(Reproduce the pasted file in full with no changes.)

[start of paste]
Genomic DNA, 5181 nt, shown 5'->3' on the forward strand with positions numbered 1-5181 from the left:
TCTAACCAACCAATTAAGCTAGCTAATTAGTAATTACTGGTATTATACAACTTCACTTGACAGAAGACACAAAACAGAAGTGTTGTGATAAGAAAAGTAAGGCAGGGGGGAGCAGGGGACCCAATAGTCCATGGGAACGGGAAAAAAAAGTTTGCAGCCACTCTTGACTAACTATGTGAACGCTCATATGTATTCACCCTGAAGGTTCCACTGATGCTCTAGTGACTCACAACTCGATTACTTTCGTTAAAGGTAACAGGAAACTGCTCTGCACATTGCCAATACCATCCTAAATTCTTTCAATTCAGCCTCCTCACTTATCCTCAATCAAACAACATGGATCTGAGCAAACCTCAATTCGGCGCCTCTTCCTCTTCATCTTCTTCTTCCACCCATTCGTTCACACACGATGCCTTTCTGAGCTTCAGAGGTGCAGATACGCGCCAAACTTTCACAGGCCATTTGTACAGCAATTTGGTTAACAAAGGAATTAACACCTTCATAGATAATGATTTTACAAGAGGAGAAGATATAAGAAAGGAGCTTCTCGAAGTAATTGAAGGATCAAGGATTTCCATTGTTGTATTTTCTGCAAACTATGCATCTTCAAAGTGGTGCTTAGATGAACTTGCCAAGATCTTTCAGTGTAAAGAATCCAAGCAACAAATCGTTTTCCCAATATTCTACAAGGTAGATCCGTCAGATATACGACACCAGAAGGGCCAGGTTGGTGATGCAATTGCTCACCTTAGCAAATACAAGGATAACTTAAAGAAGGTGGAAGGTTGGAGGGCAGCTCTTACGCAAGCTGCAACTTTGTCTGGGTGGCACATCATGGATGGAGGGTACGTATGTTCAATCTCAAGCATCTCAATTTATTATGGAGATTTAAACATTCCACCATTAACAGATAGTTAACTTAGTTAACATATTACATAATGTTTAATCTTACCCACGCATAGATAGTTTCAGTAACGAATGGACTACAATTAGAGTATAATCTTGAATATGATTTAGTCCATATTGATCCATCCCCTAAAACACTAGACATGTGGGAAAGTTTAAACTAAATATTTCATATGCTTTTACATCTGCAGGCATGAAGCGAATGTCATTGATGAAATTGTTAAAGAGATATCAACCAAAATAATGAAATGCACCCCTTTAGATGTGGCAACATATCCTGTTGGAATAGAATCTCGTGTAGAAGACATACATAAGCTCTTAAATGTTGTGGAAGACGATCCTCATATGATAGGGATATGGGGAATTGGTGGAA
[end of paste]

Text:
Genomic DNA, 5181 nt, shown 5'->3' on the forward strand with positions numbered 1-5181 from the left:
TCTAACCAACCAATTAAGCTAGCTAATTAGTAATTACTGGTATTATACAACTTCACTTGACAGAAGACACAAAACAGAAGTGTTGTGATAAGAAAAGTAAGGCAGGGGGGAGCAGGGGACCCAATAGTCCATGGGAACGGGAAAAAAAAGTTTGCAGCCACTCTTGACTAACTATGTGAACGCTCATATGTATTCACCCTGAAGGTTCCACTGATGCTCTAGTGACTCACAACTCGATTACTTTCGTTAAAGGTAACAGGAAACTGCTCTGCACATTGCCAATACCATCCTAAATTCTTTCAATTCAGCCTCCTCACTTATCCTCAATCAAACAACATGGATCTGAGCAAACCTCAATTCGGCGCCTCTTCCTCTTCATCTTCTTCTTCCACCCATTCGTTCACACACGATGCCTTTCTGAGCTTCAGAGGTGCAGATACGCGCCAAACTTTCACAGGCCATTTGTACAGCAATTTGGTTAACAAAGGAATTAACACCTTCATAGATAATGATTTTACAAGAGGAGAAGATATAAGAAAGGAGCTTCTCGAAGTAATTGAAGGATCAAGGATTTCCATTGTTGTATTTTCTGCAAACTATGCATCTTCAAAGTGGTGCTTAGATGAACTTGCCAAGATCTTTCAGTGTAAAGAATCCAAGCAACAAATCGTTTTCCCAATATTCTACAAGGTAGATCCGTCAGATATACGACACCAGAAGGGCCAGGTTGGTGATGCAATTGCTCACCTTAGCAAATACAAGGATAACTTAAAGAAGGTGGAAGGTTGGAGGGCAGCTCTTACGCAAGCTGCAACTTTGTCTGGGTGGCACATCATGGATGGAGGGTACGTATGTTCAATCTCAAGCATCTCAATTTATTATGGAGATTTAAACATTCCACCATTAACAGATAGTTAACTTAGTTAACATATTACATAATGTTTAATCTTACCCACGCATAGATAGTTTCAGTAACGAATGGACTACAATTAGAGTATAATCTTGAATATGATTTAGTCCATATTGATCCATCCCCTAAAACACTAGACATGTGGGAAAGTTTAAACTAAATATTTCATATGCTTTTACATCTGCAGGCATGAAGCGAATGTCATTGATGAAATTGTTAAAGAGATATCAACCAAAATAATGAAATGCACCCCTTTAGATGTGGCAACATATCCTGTTGGAATAGAATCTCGTGTAGAAGACATACATAAGCTCTTAAATGTTGTGGAAGACGATCCTCATATGATAGGGATATGGGGAATTGGTGGAA